Apricot Summer

My column for July 2021, in the Christian Courier.

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Words are more than their definitions and letters. They are not limited to their pixelated representations on a screen. Words overflow, pouring and flowing in all directions according to the gravitational pull of history and of our experiences.

This May I planted two apricot trees purchased from a local pépinière – more with a view to their Spring blossoms than any fruit they might bear. When the trees were delivered to our home, though, they were mature enough that they already bore a few hard, green apricots. I visit the trees every few days, soaking the soil and worrying over that handful of apricots. I wonder if they will ripen into the rich orange/yellow/rose colour evoked by the name, though I confess I am not entirely confident. I half expect to find green-yellow fruit lying beneath the trees any day now.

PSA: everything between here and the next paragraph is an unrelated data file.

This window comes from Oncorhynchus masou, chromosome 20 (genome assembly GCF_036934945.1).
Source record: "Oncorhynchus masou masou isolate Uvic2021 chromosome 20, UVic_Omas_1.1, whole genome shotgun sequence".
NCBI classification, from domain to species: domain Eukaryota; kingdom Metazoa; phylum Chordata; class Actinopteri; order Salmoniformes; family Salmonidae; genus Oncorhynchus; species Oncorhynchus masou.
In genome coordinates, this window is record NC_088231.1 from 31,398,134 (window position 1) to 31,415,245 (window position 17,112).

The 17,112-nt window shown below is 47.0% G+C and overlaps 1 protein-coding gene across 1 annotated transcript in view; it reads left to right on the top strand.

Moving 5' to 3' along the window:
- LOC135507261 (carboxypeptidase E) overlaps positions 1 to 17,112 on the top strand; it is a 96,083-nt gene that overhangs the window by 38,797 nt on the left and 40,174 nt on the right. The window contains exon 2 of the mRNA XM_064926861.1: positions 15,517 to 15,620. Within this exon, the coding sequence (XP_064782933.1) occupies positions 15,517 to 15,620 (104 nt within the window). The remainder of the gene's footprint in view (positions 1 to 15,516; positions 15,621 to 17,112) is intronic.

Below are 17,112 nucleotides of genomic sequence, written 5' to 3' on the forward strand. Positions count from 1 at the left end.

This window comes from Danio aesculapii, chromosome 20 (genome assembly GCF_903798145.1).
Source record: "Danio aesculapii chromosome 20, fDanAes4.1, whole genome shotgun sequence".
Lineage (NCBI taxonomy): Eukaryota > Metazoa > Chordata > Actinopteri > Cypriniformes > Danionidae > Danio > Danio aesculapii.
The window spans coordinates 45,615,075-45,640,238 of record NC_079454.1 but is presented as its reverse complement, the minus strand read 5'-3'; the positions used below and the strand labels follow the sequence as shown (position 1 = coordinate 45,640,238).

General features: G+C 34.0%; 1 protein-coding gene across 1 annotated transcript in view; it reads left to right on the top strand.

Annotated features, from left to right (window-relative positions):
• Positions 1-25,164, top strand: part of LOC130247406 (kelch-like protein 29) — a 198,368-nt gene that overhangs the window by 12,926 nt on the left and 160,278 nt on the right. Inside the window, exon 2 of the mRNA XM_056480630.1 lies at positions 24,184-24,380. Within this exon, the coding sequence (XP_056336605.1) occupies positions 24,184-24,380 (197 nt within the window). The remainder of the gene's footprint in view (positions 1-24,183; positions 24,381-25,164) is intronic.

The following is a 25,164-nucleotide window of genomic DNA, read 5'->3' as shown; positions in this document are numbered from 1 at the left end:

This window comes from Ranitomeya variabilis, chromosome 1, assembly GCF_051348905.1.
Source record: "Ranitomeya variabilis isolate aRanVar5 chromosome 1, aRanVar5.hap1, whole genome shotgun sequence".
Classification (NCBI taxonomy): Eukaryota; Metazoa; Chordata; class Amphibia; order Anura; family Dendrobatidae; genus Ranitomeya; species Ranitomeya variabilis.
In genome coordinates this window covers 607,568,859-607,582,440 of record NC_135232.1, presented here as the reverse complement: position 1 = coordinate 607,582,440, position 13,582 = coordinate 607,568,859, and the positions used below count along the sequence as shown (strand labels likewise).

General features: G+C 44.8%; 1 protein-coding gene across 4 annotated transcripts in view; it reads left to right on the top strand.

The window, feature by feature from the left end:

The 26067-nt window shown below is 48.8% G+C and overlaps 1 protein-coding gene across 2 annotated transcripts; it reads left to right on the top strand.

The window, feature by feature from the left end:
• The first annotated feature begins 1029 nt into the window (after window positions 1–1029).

A well-travelled fruitIn a sidewalk conversation with a neighbour, Elaine speaks of the lush and flavourful apricots picked fresh in her native Hungary. She says “ā-pricots”, I say “aa-pricots.” She tends her ordered and haphazard flower gardens with care, concerned more for blossoms than for fruits and vegetables. Nevertheless, a wayward and insolent plum tree has rooted itself in Elaine’s front garden, almost daring her to uproot it. Yet her own Jewish tradition (owing in part to such texts as Deut. 20-19-20) resists the cutting down of any fruit tree. So Elaine watches her plum tree and I watch my apricots.

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